Coping With COVID-19 Crisis: Filmmaker Alex Lee Moyer Opted In To Amazon Prime Video’s Online SXSW Plan Because “We Need To Be Seen To Exist”

Editors’ Note: With full acknowledgment of the big-picture implications of a pandemic that already has claimed thousands of lives, cratered global economies and closed international borders, Deadline’s Coping With COVID-19 Crisis series is a forum for those in the entertainment space grappling with myriad consequences of seeing a great industry screech to a halt. The hope is for an exchange of ideas and experiences, and suggestions on how businesses and individuals can best ride out a crisis that doesn’t look like it will abate any time soon. If you have a story, email [email protected]

When Amazon Prime Video and SXSW announced they were partnering to provide an online screening platform to rescue the festival’s content following its cancellation, not every filmmaker felt confident. Amazon Prime Video would, for a 10-day period, allow its entire audience to view (behind the Prime paywall) these films previously privy only to those who gained SXSW festival entry. Some filmmakers wondered if they wanted to allow broad online viewing of their as-yet unreleased films. How would they market them if they’d been seen already? But one filmmaker who has opted in to this new “virtual festival” plan, the lineup of which will be unveiled Tuesday, is Alex Lee Moyer. Bringing her film TFW NO GF to SXSW Prime Video is a gift, she points out, and this time of uncertainty and change could bring increased connectivity and positivity for independent filmmakers. Here, in her own op-ed, she explains her decision to embrace the virtual festival.

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In a recent interview, my fellow filmmaker Maureen Bharoocha bemoaned the cancellation of SWSW, along with her film’s premiere. “That night never happened,” she was quoted as saying. “Instead, the world was hit with a pandemic and life was canceled.”

But really Maureen, was it?

I’m posing this question sincerely, because I went through the same experience. I felt the loss, the uncertainty, but I arrived at a very different conclusion. I was recently considering the hope that we’ll expand our connections and creativity as a group, and that hope was bolstered when SXSW and Amazon announced that they were partnering to provide a virtual festival instead of SXSW. I was being given an opportunity to screen my first film as a director, TFW NO GF—a tiny, but I think important, film about a subculture of alienated youth that was made on a shoestring budget, a wing and a prayer—on the world’s largest media platform to an untold, huge audience. To me, it was simply exciting. But many others responded with worry: Why would a big studio or platform or distributor then invest in a film that’s already been glimpsed by the masses in this virtual festival format? Why buy the cow when you can get the milk for free?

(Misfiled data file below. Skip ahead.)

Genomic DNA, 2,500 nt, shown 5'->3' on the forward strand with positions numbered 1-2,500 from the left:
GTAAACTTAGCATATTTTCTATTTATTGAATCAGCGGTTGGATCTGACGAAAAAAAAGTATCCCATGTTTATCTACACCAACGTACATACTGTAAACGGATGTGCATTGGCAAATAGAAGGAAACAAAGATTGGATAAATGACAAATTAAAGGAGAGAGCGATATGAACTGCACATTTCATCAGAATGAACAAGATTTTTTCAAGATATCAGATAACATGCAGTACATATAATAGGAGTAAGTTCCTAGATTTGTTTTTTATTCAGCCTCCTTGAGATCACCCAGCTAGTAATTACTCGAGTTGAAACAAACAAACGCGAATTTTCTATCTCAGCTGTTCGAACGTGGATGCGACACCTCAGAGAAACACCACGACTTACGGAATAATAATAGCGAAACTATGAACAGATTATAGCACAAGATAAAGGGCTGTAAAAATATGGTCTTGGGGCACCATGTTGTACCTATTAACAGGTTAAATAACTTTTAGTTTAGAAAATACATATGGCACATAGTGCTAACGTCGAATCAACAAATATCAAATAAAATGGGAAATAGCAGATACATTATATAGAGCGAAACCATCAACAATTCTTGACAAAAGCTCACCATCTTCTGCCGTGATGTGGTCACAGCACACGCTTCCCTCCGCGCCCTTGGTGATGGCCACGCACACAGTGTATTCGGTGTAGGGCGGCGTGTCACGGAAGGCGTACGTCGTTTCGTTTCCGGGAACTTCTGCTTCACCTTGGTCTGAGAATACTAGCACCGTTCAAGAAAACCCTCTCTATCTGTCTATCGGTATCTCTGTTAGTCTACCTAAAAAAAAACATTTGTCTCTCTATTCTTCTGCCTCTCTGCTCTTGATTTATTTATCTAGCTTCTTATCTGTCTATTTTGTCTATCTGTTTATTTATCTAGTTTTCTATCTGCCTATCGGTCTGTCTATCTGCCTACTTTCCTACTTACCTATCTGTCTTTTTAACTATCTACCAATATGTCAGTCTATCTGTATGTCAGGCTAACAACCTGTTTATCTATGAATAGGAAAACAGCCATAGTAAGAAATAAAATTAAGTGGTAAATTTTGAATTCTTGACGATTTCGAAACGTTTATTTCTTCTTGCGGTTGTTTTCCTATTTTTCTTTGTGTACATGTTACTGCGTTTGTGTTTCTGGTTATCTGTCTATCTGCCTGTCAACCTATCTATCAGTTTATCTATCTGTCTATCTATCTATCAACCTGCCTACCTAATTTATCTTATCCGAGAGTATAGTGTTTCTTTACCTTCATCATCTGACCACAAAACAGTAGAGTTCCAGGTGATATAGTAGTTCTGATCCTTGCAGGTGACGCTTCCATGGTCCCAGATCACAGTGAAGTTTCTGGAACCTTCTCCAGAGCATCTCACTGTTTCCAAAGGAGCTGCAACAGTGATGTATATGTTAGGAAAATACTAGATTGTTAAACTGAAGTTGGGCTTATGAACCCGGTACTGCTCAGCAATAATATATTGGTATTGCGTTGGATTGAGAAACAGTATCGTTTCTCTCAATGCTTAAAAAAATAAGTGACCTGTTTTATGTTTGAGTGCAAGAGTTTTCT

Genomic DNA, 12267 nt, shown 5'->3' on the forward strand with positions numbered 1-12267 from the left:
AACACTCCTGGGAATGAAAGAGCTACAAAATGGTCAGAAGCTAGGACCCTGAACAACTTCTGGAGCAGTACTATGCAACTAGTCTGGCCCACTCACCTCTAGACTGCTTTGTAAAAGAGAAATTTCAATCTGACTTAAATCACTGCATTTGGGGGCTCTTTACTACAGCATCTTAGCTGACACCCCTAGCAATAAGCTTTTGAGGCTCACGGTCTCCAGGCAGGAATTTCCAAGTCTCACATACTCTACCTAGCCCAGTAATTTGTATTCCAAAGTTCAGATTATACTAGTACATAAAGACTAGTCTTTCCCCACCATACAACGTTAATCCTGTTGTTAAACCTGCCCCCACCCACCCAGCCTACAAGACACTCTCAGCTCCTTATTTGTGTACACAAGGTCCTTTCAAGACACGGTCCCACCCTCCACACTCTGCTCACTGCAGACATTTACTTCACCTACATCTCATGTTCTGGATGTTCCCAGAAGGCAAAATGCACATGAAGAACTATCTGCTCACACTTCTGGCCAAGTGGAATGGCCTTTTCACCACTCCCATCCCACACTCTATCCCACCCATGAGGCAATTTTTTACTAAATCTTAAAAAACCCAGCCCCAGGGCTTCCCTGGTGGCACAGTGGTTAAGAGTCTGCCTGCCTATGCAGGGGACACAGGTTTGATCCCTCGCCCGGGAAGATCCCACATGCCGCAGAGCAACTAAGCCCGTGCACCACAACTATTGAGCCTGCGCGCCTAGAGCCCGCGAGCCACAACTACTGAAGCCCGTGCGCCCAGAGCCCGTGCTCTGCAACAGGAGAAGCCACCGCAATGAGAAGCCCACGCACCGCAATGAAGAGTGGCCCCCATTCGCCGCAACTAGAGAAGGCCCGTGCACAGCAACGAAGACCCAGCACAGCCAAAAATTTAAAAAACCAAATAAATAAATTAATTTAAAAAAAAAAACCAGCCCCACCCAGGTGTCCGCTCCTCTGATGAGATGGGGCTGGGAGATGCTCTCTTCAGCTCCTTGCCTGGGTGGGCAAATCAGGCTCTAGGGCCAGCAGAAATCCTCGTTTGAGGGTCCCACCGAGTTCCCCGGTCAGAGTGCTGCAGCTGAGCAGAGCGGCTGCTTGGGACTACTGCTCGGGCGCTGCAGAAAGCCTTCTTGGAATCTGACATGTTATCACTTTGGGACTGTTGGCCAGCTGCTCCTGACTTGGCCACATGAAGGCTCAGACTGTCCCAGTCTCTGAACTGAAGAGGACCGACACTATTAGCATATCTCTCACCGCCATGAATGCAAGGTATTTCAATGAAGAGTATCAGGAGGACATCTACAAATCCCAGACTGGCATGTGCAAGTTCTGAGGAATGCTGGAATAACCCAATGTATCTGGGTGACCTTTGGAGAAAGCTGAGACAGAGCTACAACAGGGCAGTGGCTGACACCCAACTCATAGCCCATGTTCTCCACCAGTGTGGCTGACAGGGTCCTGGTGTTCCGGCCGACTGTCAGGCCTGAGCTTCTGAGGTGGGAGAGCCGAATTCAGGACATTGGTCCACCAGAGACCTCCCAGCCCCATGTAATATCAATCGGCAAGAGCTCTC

But in this case, that metaphor is flawed. I’m not selling milk, I’m sharing stories. And while real-life, non-virtual festivals are a vital, important component of keeping cinema alive— incubating creativity and nurturing its participants—we as filmmakers ought to keep in mind the true spirit of this venture. We talk about the value of storytelling, but who are we making these stories for? Other filmmakers? The industry? No, we’re making them for audiences.

And most of us are not making giant blockbusters that need to be rolled out as quickly as possible, with the most marketing, to the most screens, to reach the most people, before that tiny window of mainstream public attention passes, and before people discover that film maybe wasn’t even good. Our films are small seeds, that, if we are lucky, can grow with the nourishment of exposure and word of mouth. For independent filmmakers, we need to be seen to exist.

What has happened has been unprecedented and requires unprecedented solutions. For those fearful they will be rejected by the Hollywood establishment for taking a chance and showing your work directly to the public at large for a limited time—especially under these extraordinary circumstances—I implore you to envision a different model. Everything is different now. We don’t know what will happen. And as independent filmmakers, we’re the ones who can take risks. It is the responsibility of the film community to challenge the status quo in order to support our filmmakers and our audiences. Our real audiences. The ones we’ll never meet.

Lastly, there has never been a more opportune moment than this one. We are all confined to our homes, desperate for optimism, creativity and connection, and ultimately, that is what my film TFW NO GF was about—the ways we are turning to the modern miracle of the Internet as a surrogate for lost connection. Content creators have a once-in-a-lifetime chance to answer a calling. So I applaud SXSW for recognizing that opportunity, taking a risk, and making good on their promise to support the filmmakers. After all, that’s what festivals are for.

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